Opinion

Hugo Dixon

What a euro growth pact should contain

Hugo Dixon
May 7, 2012 10:16 UTC

It has become fashionable to talk about the need for a euro zone “growth compact” as weariness mounts over a diet of nothing but austerity. France’s new president Francois Hollande has popularised the idea. Even Mario Draghi has backed it. That gives the concept credibility as the European Central Bank president was one of the main supporters of the austerity-heavy “fiscal compact”, which requires governments to balance their budgets rapidly. Olli Rehn, the European Commission’s top economic official, has joined the bandwagon too: at the weekend, he advocated a pact to boost investment, while hinting that there may be scope to ease up a bit on the austerity.

But all this chit-chat won’t lead to much unless politicians are prepared take unpleasant decisions on reforming labour, welfare and banking – measures which would boost growth in the long run. That has to be the quid pro quo for loosening the current fiscal squeeze or further easing monetary policy – measures that would help in the shorter term. 

Without such a grand bargain, any growth compact is likely to amount to little more than extra funds for investment. Rehn mentioned the main ideas at the weekend: using EU budget funds to guarantee lending to smaller firms; encouraging countries with fiscal surpluses to increase public investment; and boosting the capital of the European Investment Bank. While these measures are worthy, they are not of the scale needed to change the course of one of the biggest economic crises in recent history. 

The main guts of a growth compact ought to be somewhat looser fiscal and monetary policy married to deep structural reform. 

Look first at fiscal policy. It is great that policymakers such as Rehn seem to understand the dangers of an austerity spiral – where excessive budget squeezes crush the economy which in turn makes it harder to balance budgets and so requires further austerity. He says Europe’s fiscal rules are “not stupid”. 

Does Europe need a banking union?

Hugo Dixon
Apr 30, 2012 08:34 UTC

Does Europe need a “banking union” to shore up its struggling monetary union? And is it going to get one?

These questions are raised by the increasingly lively debate over how to break the link between troubled states in the euro zone periphery and their equally troubled banks. In some countries, such as Ireland, the lenders have made so many bad loans that they have had to be bailed out – in turn, dragging down their governments. In Greece and Italy, the banks have gorged on so many government bonds that they have been damaged by their state’s deteriorating creditworthiness. And, in Spain, the current focus of the euro crisis, a bit of both has been happening: banks made too many bad loans – and then bought too many government bonds.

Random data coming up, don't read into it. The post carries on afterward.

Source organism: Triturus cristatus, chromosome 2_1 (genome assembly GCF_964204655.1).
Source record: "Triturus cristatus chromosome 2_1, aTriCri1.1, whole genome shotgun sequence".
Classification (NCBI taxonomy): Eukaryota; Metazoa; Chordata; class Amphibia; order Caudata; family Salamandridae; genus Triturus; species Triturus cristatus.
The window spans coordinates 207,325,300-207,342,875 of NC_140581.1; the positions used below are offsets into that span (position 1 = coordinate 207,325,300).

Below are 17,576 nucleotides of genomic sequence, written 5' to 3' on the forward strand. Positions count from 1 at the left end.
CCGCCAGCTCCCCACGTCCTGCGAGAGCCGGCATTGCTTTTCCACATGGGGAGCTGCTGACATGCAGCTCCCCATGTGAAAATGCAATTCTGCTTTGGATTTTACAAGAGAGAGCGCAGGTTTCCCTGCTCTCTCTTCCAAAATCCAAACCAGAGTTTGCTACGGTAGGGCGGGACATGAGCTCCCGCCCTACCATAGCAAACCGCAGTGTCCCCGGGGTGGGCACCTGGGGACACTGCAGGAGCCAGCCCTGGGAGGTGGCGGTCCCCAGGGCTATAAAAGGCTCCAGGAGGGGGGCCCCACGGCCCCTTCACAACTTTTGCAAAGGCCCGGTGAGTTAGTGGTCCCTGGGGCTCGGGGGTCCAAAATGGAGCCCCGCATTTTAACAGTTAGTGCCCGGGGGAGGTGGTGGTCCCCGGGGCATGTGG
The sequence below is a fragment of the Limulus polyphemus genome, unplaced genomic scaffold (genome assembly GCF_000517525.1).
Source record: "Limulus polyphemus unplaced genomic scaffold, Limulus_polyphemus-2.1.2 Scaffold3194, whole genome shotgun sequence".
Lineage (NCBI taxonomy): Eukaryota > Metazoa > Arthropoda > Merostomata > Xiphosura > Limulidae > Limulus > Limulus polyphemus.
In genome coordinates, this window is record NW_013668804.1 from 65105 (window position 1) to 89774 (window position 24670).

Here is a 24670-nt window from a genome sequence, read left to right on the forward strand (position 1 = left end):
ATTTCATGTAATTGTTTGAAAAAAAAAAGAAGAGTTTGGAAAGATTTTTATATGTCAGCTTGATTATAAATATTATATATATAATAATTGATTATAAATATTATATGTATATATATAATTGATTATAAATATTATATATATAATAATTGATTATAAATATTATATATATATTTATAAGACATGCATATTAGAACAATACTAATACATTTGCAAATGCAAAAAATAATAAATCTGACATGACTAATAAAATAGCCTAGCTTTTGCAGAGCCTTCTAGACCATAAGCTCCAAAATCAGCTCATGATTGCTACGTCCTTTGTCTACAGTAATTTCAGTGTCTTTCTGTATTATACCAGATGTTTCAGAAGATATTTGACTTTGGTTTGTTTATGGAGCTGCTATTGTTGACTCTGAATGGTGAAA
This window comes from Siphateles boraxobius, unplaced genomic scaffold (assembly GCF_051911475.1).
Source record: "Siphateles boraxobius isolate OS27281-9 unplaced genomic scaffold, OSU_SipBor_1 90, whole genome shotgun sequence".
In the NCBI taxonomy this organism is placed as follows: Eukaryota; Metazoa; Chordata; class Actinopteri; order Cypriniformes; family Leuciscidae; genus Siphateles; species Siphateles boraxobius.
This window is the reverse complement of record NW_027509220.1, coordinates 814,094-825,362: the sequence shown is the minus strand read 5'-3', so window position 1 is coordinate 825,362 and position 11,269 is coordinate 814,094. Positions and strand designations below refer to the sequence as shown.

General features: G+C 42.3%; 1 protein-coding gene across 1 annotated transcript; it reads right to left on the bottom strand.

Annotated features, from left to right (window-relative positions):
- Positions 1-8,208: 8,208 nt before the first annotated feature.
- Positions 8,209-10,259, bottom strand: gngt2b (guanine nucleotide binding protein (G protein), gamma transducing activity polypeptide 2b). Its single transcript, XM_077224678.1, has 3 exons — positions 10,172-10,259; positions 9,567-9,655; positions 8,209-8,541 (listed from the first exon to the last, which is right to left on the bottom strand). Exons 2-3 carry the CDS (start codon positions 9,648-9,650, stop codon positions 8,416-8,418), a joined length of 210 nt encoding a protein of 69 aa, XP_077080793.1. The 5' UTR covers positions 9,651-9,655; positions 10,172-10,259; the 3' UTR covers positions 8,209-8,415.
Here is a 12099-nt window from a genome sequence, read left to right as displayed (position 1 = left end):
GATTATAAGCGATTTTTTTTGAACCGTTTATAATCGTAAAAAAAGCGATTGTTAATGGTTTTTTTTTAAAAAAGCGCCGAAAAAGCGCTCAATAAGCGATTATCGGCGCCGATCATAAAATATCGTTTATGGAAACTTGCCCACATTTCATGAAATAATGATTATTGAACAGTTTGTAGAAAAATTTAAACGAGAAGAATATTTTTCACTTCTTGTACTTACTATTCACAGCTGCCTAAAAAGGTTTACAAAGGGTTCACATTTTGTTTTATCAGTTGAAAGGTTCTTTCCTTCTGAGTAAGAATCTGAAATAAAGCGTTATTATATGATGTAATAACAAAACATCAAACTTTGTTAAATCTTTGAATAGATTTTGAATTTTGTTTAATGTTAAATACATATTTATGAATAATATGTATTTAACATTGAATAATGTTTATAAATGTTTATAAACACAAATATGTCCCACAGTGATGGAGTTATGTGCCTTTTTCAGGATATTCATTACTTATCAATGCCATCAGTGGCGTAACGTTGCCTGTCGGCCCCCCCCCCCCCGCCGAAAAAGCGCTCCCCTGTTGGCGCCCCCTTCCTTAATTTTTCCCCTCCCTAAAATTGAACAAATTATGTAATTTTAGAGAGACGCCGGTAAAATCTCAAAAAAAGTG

One proposed solution to this incestuous relationship, advocated among others by the International Monetary Fund, involves creating a centralised Europe-wide system for regulating banks and, if necessary, closing them down and paying off their depositors. The idea is that the region’s lenders would be viewed as European banks rather than Spanish, Greek or Italian ones. If they got into trouble, they wouldn’t infect their governments; and vice versa. That would make the whole euro crisis easier to manage.

IMF-euro conditions not what they seem

Hugo Dixon
Apr 23, 2012 08:54 UTC

We’re going to be really tough on the euro zone. If they want more bailouts from the International Monetary Fund, they are going to have to submit to strict conditionality. That was the message delivered by the rest of the world when it agreed at the weekend to participate in a fundraising exercise that will boost the IMF’s resources by at least $430 billion.

But the meaning of the message isn’t quite what it seems. The IMF is actually in some ways calling for less rather than more short-term austerity in the euro zone. So if the Europeans submit to IMF discipline, it will ironically mean less of a hair shirt.

It is easy to see why the rest of the world is unhappy with the special treatment the euro zone receives from the IMF. The managing director, currently Christine Lagarde, has always been a European. Vast resources, way beyond what are normally available in IMF programmes, have been channelled to Greece, Ireland and Portugal.

Can the euro omelette be unscrambled?

Hugo Dixon
Apr 16, 2012 08:56 UTC

Can the euro omelette be unscrambled without provoking the mother of all financial collapses? With the crisis heating up again as Spanish 10-year bond yields hit 6 percent last week, the question has renewed urgency. The conventional wisdom is that such unscrambling is impossible. The economic, political and legal complications of bringing back national currencies are so immense that the euro zone’s 17 nations are effectively locked in a prison with no exit.

A 250,000 pound prize offered by Simon Wolfson, a UK businessman, has aimed to turn this conventional wisdom on its head. In offering what is the second-largest economics prize after the Nobel, Wolfson hoped to stimulate creative juices. In one case, he has – although even it is no silver bullet.

Of the myriad problems with returning to the drachma, peseta and lira, the most intractable is how to prevent it triggering bank runs and ultimately financial chaos. Depositors would flee if they thought their euros were set to be converted into a national currency certain to suffer dramatic and immediate devaluation. This has already been happening to some extent in Greece. If the Greeks knew for sure that their old currency was coming back, the current fast walk would turn into a stampede. Even worse, the damage wouldn’t be confined to Greece.

Euro zone should beware the “F” word

Hugo Dixon
Apr 2, 2012 08:25 UTC

Beware the “F” word. The European Central Bank and, to a lesser extent, the zone’s political leaders have bought the time needed to resolve the euro crisis. But there are signs of fatigue. A renewed sense of danger may be needed to spur politicians to address underlying problems. It would be far better if they got ahead of the curve.

The big time-buying exercise was the ECB’s injection of 1 trillion euros of super-cheap three-year money into the region’s banks. A smaller breathing space was won last week when governments agreed to expand the ceiling on the region’s bailout funds from 500 to 700 billion euros.